Via International Examiner

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Jayapal leads Seattle town hall rally against Trumpcare

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Sen. Pramilla Jayapal answers audience questions about moving forward. (Photo by Kelsey Hamlin)

Town Hall Seattle filled with mostly seniors July 6, gathered together for Congresswoman Pramila Jayapal (D–Wash) as she talked about politicians’ strategies and proposals for America’s new healthcare.

The Republican base vowed to rail against the Affordable Care Act (ACA) before its implementation, quickly renaming it Obamacare in 2010. After that negative political nickname trickled down throughout America, now-President Donald Trump promised to repeal the ACA as soon as he got elected office. Now, seven months into his term, Republicans are still trying to replace it. […]

On July 27, the Senate cast their votes for the last standing Trumpcare bill. Hoards of protestors stood outside of the Washington D.C. Capitol shouting, “don’t kill us, kill the bill!” Sen. John McCain (R-Ariz.), Sen. Susan Collins (R-Maine), and Sen. Lisa Murkowski (R-Alaska) voted against repealing Obamacare and against their own party’s wishes. People watching nationwide were nervous because McCain, recently diagnosed with cancer, was speaking out in support of the bill the entire week prior and even after his diagnosis. Without having obtained three more people against the bill on top of many democrats already against it, the legislation would have past. Still, many speculate it is not yet over.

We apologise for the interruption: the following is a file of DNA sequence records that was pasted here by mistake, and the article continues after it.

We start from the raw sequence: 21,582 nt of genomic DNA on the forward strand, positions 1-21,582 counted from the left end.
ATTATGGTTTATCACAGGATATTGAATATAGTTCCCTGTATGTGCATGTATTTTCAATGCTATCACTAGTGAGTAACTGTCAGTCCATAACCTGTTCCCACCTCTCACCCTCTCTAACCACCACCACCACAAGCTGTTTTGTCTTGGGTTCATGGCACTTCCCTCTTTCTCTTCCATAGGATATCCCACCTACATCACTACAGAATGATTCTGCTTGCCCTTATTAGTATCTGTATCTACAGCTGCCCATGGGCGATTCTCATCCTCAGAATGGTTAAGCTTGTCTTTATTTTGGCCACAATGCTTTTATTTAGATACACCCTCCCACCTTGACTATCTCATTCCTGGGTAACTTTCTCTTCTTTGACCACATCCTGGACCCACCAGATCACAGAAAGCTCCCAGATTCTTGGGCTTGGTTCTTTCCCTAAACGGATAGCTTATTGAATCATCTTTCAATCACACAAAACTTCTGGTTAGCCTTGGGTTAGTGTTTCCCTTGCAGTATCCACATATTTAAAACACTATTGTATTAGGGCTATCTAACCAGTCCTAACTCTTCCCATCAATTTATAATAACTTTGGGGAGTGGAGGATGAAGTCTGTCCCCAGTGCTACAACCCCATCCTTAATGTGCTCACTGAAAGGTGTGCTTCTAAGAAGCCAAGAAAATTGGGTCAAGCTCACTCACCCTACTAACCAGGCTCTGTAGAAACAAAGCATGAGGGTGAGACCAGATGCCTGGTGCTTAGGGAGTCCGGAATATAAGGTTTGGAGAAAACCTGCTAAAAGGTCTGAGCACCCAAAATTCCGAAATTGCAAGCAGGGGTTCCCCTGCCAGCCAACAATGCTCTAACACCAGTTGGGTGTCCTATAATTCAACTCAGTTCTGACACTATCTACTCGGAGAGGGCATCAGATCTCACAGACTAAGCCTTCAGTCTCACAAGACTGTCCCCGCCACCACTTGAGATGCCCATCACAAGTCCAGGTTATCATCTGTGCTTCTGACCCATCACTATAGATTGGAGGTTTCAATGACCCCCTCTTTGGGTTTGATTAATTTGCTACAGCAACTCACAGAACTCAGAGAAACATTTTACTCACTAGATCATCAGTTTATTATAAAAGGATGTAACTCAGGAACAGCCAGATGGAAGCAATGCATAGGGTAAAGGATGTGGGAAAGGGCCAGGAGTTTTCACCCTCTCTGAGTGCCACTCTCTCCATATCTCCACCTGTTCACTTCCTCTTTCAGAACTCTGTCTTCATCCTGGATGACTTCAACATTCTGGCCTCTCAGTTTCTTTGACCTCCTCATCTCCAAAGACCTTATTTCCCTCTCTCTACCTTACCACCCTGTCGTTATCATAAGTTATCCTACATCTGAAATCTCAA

[…]

a woman with gold-rimmed glasses stepped on stage. Her name: Leigh Pate. She’s a cancer survivor who finished another round of chemotherapy three weeks prior, due to fallopian tube cancer. Her bills, Pate explained, are already upward $300,000.

Before the ACA, Pate struggled to pay for her necessary medical interventions. She recalled that the ACA “was a tremendous burden lifted.” But that burden wasn’t lifted for too long.

“Two weeks ago, I got a love letter from my insurance company,” Pate said. The paper alerted her to no longer having coverage. She held up the paper.

“I spent the rainy morning at my kitchen table—still sick from having chemo three days before—researching which insurance company might offer me an individual policy.”

She knew losing her insurance meant never getting coverage because of her pre-existing condition: Cancer. Missing a payment meant getting dropped.

“There are people sitting around kitchen tables all around this country who got the same letter as I did,” Pate said. “They’re using their precious energy worrying about their health finances.”